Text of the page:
Harold Bindloss.

The Boy Ranchers of Puget Sound

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"You want to keep the sheet handy in a very small craft," he instructed. "Then if a hard puff of wind strikes her you can slack it up, or let it go altogether, when the sail will blow out loose. There's more weight in this breeze than I expected."

It seemed to Frank from the gurgle at the bows and the way the foam slipped by them that they were sailing very fast, but for a while he watched the rocky heads that dipped to the water open out one after another and then close in again behind them. The woods that crept between them down to the strips of shingle were rapidly growing shadowy, and the ridges of water that followed them seemed to be getting darker, though here and there one of them was flecked with bright wisps of froth. At length Harry let the sheet go and brought the canoe around.

"We'll have the mast down and get back," he said.

They had no trouble in rolling up the sail and laying the mast in the bottom of the craft, but when they dipped the paddles, Harry kneeling in the stern and Frank toward the bow, the latter realized that their next task would not be quite so easy. A chilly wind which seemed considerably stronger than before they turned struck his face, the bows splashed noisily, throwing up little spurts of spray, and now and then the narrow craft lurched rather wildly over the top of a swell. He worked hard for about twenty minutes, and then glancing astern was a little astonished to see that a rock which had been opposite them was now a remarkably small distance behind. Harry, who had evidently followed his glance, scowled disapprovingly.

"We'll have to paddle, that's a cold fact," he declared. "The tide seems to have turned quite a while before it ought to have, and the breeze is getting up again. We might find slacker water right inshore."

They edged close in to the rocks, the sight of which did not add to Frank's comfort, though the boat crept on a little faster. The swell broke in long white swirls about their feet, and it was evident that any attempt to land there was out of the question. Besides, even if they managed to reach the bush, there was no trail to the ranch, and he had no desire to struggle through the tangle of fallen branches and dense thickets in the darkness. His knees and hands were getting sore, but he toiled on patiently with the single-ended paddle, while the canoe lurched more viciously and little showers of spray flew in over her bow. It was becoming exceedingly hard work to drive the craft into the rising head sea. The foam-girt rocks were, however, slowly crawling by, and at length, after laboring, panting and breathless, around a somewhat larger head, Harry suddenly stopped paddling.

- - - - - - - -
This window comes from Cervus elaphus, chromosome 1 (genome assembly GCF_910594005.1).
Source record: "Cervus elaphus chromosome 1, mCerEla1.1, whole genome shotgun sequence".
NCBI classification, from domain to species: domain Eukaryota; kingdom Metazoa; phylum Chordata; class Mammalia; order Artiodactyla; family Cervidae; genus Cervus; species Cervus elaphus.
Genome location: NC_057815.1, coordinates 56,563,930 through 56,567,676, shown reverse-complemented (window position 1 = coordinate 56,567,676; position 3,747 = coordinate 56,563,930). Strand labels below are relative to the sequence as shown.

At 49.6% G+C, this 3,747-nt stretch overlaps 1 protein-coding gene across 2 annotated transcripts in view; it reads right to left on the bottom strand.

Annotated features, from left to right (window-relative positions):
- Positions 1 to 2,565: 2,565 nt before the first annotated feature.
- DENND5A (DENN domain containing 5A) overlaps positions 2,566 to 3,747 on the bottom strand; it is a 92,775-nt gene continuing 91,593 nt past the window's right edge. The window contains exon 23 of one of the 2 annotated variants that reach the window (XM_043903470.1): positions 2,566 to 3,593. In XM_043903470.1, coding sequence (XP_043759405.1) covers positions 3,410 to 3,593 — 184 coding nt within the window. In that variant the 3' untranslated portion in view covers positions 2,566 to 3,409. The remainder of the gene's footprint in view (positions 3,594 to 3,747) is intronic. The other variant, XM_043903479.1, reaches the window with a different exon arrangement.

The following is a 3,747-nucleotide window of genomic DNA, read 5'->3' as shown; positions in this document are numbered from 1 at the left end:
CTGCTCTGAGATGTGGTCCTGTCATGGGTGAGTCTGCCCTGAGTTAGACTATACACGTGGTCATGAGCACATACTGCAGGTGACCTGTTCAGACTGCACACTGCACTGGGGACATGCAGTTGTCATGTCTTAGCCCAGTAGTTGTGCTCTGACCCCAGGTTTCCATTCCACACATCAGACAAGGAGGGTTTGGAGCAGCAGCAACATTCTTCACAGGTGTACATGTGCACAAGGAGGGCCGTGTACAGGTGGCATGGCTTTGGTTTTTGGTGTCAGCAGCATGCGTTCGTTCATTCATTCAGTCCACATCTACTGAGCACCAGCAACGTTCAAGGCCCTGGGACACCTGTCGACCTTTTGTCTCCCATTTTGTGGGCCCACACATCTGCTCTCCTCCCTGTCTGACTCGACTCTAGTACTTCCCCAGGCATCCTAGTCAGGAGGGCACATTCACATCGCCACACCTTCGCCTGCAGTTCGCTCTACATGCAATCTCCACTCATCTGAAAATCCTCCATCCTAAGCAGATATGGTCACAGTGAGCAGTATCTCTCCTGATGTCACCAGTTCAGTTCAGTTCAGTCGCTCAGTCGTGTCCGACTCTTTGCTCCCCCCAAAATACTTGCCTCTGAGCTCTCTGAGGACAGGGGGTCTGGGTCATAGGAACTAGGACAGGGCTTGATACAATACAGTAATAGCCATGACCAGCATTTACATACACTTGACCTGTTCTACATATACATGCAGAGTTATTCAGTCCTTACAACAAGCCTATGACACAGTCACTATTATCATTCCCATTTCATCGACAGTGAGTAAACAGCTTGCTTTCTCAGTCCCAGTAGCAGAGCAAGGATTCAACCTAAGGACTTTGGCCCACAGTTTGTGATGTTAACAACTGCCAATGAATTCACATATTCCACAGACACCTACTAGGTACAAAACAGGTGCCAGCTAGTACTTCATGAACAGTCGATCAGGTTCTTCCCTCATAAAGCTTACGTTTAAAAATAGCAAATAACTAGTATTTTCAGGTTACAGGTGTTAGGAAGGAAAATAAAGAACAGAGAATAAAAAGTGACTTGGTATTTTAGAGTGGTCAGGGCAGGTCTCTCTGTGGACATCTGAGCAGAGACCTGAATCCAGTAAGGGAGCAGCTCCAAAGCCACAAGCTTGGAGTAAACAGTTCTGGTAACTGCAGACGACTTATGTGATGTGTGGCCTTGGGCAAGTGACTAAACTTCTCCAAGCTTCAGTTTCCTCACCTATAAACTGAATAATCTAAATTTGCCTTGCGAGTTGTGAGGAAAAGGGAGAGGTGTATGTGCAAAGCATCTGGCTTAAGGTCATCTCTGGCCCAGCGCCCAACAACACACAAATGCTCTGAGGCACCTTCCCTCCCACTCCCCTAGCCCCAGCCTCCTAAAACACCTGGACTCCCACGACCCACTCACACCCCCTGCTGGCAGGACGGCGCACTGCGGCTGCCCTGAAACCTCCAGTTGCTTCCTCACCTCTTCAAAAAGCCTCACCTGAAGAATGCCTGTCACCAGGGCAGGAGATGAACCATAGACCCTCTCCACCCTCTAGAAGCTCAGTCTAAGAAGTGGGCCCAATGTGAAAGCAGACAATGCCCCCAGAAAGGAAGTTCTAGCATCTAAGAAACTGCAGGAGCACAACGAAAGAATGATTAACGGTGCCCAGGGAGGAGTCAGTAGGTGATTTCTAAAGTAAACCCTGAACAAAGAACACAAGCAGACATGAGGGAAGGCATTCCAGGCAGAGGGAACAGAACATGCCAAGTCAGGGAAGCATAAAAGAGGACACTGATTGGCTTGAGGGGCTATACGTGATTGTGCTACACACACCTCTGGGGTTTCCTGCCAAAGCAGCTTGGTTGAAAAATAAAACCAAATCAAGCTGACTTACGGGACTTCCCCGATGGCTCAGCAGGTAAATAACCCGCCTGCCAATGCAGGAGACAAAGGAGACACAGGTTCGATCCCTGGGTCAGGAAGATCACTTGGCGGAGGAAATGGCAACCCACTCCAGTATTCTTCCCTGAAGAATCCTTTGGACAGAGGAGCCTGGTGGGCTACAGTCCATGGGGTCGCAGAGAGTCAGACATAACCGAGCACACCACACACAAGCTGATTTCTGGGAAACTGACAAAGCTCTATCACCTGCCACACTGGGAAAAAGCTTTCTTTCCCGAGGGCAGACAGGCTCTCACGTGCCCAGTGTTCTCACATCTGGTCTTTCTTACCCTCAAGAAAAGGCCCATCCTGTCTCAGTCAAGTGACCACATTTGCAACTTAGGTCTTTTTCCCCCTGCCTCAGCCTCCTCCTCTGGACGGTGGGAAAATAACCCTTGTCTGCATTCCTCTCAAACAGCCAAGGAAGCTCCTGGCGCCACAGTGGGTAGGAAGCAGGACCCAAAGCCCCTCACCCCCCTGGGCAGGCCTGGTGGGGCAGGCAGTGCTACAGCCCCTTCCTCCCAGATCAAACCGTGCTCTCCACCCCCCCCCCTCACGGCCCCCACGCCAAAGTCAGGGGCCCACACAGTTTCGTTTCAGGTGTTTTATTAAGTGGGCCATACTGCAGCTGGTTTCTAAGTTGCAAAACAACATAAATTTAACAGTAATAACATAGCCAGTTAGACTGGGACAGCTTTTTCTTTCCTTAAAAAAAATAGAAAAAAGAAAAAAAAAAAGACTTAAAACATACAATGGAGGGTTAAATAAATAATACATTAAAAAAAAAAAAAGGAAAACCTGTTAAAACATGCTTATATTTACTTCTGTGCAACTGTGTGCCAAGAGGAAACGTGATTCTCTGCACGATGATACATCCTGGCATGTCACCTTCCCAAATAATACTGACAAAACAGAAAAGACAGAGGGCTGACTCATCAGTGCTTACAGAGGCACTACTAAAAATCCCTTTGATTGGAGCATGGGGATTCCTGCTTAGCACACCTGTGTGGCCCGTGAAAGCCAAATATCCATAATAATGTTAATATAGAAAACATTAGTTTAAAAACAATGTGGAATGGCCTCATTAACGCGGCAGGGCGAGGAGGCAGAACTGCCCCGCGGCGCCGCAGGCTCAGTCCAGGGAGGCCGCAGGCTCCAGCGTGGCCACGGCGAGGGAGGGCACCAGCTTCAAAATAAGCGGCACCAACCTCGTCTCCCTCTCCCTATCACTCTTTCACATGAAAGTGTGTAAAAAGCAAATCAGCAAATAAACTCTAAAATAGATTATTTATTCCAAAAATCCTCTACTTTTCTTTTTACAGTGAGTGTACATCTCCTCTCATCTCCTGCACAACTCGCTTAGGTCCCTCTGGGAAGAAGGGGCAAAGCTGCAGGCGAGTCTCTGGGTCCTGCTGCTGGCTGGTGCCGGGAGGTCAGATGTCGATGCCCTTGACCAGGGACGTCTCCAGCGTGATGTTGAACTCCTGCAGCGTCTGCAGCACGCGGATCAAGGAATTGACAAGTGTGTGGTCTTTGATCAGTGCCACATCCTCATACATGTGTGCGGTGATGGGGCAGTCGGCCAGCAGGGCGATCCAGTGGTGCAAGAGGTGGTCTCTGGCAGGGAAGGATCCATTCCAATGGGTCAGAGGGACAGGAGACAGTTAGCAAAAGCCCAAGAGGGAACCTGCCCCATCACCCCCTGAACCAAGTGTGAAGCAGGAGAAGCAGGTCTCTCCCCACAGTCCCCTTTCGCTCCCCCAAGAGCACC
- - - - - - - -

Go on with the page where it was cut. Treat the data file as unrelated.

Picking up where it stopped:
"Hold on!" he exclaimed. "Just keep her from swinging, and look yonder!"

Frank, glad of a brief rest, gazed astern. It was neither light nor dark, for a pale moon hung low in the sky, casting a faint silvery track upon the water, which was now flecked with white froth a little off shore.

Across the sweep of radiance there moved a tall black spire of slanting canvas, with the foam leaping up about the shadowy strip of hull beneath.

"The schooner!" said Harry significantly. "She's beating up over the tide and she'll probably stand close in, but I don't think they could see us against the land."

He spoke as if he did not wish to be seen, and for no very clear reason Frank felt glad that they lay in the shadow of a big black head. The schooner was coming on very fast, rising, it seemed to him, bodily, until he could make out the curl of piled-up water that flowed away beneath her depressed side. The mass of straining sailcloth hid most of her slanted deck, and he could see nobody on board her, but it seemed curious that she carried no lights. Then it occurred to him that she was heading straight for them, and he was about to dip his paddle when Harry stopped him.

"Keep still!" he commanded. "They'll have to come round before they reach us."

Frank could now hear the roar of water about the bow of the vessel, and in a minute or two she swayed suddenly upright and there was a great thrashing of canvas as, shooting forward, she came round. She was very near them and as her boom-foresail and mainsail swung across, leaving clear the side of the deck they had shrouded, he saw two or three shadowy figures busy forward. They became more distinct as she drove back into the moonlight, which fell upon the form of her helmsman. Frank could see him clearly, and there was, he fancied, something peculiar about the man.

The splashing top of a sea slopped into the canoe as they got way on her, and they taxed their strength to the utmost during the next hour. The craft bucked and jumped as they laboriously drove her over the confused swell, which was rapidly getting higher, and there was already a good deal of water washing about inside her. Once or twice Frank held his breath as a threatening mass of water heaved up ahead, but in each case she lurched across it safely, and presently they found smoother water under another crag. He gave a sigh of relief when at length they reached the cove and beached her upon the shingle. They turned her over to empty before they ran her up, and then Harry sat down upon a boulder. Frank already had discovered that he seldom talked of anything they had done as though it were an exploit.